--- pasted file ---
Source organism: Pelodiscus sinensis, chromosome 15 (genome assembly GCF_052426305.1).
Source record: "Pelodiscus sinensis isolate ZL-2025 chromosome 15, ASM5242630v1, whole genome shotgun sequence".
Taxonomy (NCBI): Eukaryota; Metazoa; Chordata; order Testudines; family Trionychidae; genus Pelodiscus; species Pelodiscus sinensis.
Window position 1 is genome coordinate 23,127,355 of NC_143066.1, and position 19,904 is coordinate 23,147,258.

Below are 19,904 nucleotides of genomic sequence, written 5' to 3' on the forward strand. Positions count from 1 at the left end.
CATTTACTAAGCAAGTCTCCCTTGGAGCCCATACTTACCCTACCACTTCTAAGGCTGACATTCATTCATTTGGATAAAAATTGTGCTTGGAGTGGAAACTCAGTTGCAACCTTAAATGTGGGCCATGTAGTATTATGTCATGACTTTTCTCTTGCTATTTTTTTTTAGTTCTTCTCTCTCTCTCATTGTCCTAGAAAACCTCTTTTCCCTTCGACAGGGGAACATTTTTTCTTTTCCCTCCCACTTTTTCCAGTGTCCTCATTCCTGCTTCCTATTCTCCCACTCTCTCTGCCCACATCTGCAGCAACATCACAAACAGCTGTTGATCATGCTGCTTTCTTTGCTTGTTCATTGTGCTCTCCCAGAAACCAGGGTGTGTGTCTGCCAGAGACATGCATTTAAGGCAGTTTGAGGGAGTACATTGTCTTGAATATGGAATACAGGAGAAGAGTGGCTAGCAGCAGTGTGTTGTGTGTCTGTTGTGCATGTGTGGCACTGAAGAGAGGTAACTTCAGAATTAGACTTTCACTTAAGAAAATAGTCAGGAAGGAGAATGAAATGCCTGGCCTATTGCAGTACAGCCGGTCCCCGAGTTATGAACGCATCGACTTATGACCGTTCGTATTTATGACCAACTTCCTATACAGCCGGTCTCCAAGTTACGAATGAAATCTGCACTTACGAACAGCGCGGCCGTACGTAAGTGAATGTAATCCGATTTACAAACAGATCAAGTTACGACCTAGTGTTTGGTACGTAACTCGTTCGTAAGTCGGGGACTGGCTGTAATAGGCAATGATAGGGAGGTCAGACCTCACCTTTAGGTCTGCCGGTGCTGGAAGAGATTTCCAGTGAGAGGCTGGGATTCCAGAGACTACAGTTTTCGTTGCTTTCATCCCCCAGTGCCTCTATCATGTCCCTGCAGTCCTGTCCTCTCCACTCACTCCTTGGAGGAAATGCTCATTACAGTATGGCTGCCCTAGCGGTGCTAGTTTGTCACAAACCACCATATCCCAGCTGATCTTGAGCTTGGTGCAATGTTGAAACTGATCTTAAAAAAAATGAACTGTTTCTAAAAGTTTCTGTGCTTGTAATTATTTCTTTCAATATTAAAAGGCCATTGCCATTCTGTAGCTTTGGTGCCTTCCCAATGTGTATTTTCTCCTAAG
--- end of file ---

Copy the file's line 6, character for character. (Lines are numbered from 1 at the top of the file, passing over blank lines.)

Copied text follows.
CATTTACTAAGCAAGTCTCCCTTGGAGCCCATACTTACCCTACCACTTCTAAGGCTGACATTCATTCATTTGGATAAAAATTGTGCTTGGAGTGGAAACTCAGTTGCAACCTTAAATGTGGGCCATGTAGTATTATGTCATGACTTTTCTCTTGCTATTTTTTTTTAGTTCTTCTCTCTCTCTCATTGTCCTAGAAAACCTCTTTTCCCTTCGACAGGGGAACATTTTTTCTTTTCCCTCCCACTTTTTCCAGTGTCCTCATTCCTGCTTCCTATTCTCCCACTCTCTCTGCCCACATCTGCAGCAACATCACAAACAGCTGTTGATCATGCTGCTTTCTTTGCTTGTTCATTGTGCTCTCCCAGAAACCAGGGTGTGTGTCTGCCAGAGACATGCATTTAAGGCAGTTTGAGGGAGTACATTGTCTTGAATATGGAATACAGGAGAAGAGTGGCTAGCAGCAGTGTGTTGTGTGTCTGTTGTGCATGTGTGGCACTGAAGAGAGGTAACTTCAGAATTAGACTTTCACTTAAGAAAATAGTCAGGAAGGAGAATGAAATGCCTGGCCTATTGCAGTACAGCCGGTCCCCGAGTTATGAACGCATCGACTTATGACCGTTCGTATTTATGACCAACTTCCTATACAGCCGGTCTCCAAGTTACGAATGAAATCTGCACTTACGAACAGCGCGGCCGTACGTAAGTGAATGTAATCCGATTTACAAACAGATCAAGTTACGACCTAGTGTTTGGTACGTAACTCGTTCGTAAGTCGGGGACTGGCTGTAATAGGCAATGATAGGGAGGTCAGACCTCACCTTTAGGTCTGCCGGTGCTGGAAGAGATTTCCAGTGAGAGGCTGGGATTCCAGAGACTACAGTTTTCGTTGCTTTCATCCCCCAGTGCCTCTATCATGTCCCTGCAGTCCTGTCCTCTCCACTCACTCCTTGGAGGAAATGCTCATTACAGTATGGCTGCCCTAGCGGTGCTAGTTTGTCACAAACCACCATATCCCAGCTGATCTTGAGCTTGGTGCAATGTTGAAACTGATCTTAAAAAAAATGAACTGTTTCTAAAAGTTTCTGTGCTTGTAATTATTTCTTTCAATATTAAAAGGCCATTGCCATTCTGTAGCTTTGGTGCCTTCCCAATGTGTATTTTCTCCTAAG